• Research & Early Testing

Describe your target market. Who will benefit from your product?

Every system of circularity needs a functioning market. While we understand the necessity to hone in on a specific sector and design our product in a way that caters to user behavior, the nature of our submission is left open ended and therefore, we cannot directly answer this question just yet. We do, however, understand that the point of re-entry is crucial to establish true circularity and that the target market is key in determining re-entry. Who we cater to will be just as important as how.

How will you scale your idea? Please describe in detail your plan to scale your concept.

Our first step would be to identify the bio-binder that will work in tandem with Nike Grind’s rubber. We are currently reviewing our soy-based options. It is our goal to ensure the bio-based binder that is chosen is truly biodegradable/compostable. Maybe by way of UV light or heat? It is difficult to say at this juncture. It is a contentious subject of current discussion that we plan to fully analyze. Just as the rubber should act as a feedstock, so should the bio-binder. We would love to bring on a few non-designers; a materials engineer, circular business strategist and a logistics coordinator to start. Finding key stakeholders will be our major hurdle to overcome and hopefully several fresh perspectives will assist in that endeavor. We recognize the power in partnerships.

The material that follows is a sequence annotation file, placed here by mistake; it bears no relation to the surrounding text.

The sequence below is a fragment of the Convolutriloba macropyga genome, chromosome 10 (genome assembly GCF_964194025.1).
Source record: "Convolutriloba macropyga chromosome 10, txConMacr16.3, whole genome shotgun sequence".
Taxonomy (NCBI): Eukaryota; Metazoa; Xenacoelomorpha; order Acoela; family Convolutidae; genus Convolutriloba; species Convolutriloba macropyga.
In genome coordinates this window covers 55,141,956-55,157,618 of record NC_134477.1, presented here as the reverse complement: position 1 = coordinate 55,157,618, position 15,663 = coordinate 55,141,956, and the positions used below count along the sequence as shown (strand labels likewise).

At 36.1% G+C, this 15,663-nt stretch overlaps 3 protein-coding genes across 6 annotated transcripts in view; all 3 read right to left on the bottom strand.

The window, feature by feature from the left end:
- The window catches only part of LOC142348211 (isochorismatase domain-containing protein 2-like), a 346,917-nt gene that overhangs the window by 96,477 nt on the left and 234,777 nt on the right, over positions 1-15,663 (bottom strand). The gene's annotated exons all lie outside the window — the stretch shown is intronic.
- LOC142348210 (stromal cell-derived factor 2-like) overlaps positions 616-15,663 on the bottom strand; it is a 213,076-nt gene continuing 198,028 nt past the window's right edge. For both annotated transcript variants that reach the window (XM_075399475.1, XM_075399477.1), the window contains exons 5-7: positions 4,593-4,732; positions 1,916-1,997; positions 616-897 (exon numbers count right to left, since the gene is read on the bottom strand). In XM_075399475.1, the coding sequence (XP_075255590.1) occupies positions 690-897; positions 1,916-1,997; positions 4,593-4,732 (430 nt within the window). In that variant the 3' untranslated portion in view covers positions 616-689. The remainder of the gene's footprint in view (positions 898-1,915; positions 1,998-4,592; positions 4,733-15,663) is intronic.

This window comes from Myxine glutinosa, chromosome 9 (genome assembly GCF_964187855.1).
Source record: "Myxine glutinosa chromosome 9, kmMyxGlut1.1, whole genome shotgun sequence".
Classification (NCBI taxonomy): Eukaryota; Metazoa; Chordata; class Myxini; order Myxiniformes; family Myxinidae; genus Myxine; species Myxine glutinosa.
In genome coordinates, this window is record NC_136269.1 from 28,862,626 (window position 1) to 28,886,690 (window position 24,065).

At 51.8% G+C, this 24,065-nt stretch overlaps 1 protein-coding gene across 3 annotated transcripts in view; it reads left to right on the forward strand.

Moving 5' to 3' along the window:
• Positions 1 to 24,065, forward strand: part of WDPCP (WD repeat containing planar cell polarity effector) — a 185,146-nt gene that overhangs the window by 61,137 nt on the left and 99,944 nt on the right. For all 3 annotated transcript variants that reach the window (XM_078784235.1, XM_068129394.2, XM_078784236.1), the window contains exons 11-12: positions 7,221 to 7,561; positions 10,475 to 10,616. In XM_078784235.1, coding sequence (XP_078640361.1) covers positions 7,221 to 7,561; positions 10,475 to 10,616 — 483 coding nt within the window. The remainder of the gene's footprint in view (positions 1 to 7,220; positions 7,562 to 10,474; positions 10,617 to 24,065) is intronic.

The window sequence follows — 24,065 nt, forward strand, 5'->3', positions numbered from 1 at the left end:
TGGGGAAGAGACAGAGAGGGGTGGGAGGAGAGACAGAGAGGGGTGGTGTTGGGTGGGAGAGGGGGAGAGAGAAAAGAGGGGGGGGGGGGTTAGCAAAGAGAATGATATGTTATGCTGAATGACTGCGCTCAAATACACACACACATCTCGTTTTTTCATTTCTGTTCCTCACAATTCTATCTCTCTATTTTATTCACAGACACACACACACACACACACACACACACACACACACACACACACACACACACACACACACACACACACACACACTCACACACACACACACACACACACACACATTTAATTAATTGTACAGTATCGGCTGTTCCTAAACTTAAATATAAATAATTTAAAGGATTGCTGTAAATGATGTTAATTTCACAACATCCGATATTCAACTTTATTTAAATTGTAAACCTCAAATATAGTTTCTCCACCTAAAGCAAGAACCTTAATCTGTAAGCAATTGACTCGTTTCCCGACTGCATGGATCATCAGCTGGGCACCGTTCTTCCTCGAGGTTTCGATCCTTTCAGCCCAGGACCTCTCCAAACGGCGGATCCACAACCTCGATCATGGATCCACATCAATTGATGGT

How is your idea innovative?

Our idea focuses on conserving Nike Grind’s material within the smallest loop of the technical cycle we believe possible. The smaller the loop, the more profitable and resource efficient. Retaining embodied energy, value and performance of the material will also provide future resource security.

What inspired this idea?

We gathered to chat over drinks one night in what became an impassioned debate around the definition of ‘circular’.

Tell us about yourself and your team. What is your background and experience?

We’re five industrial designers working across diverse industries. After many encounters at NYC-based lectures (i.e. circular economy, OpenIDEO), we recognized our interest in collaborating. This is a perfect opportunity to begin our partnership!

In what city are you located?


In what country are you located?


Please describe how becoming a Top Idea will support the growth of your concept.

As mentioned above, we would begin by selecting the correct biobinder, testing various concentrations of each material and analyzing their various physical properties. Scaling production and the separation method will then be where we spend most of our energy.


Join the conversation:

Photo of Our Workshop

It would be interesting to work with your results within Our Workshops submitted program. We also need the materials to move forward and test with (obviously...!). Perhaps if we get through there’ll be ways to collaborate and share?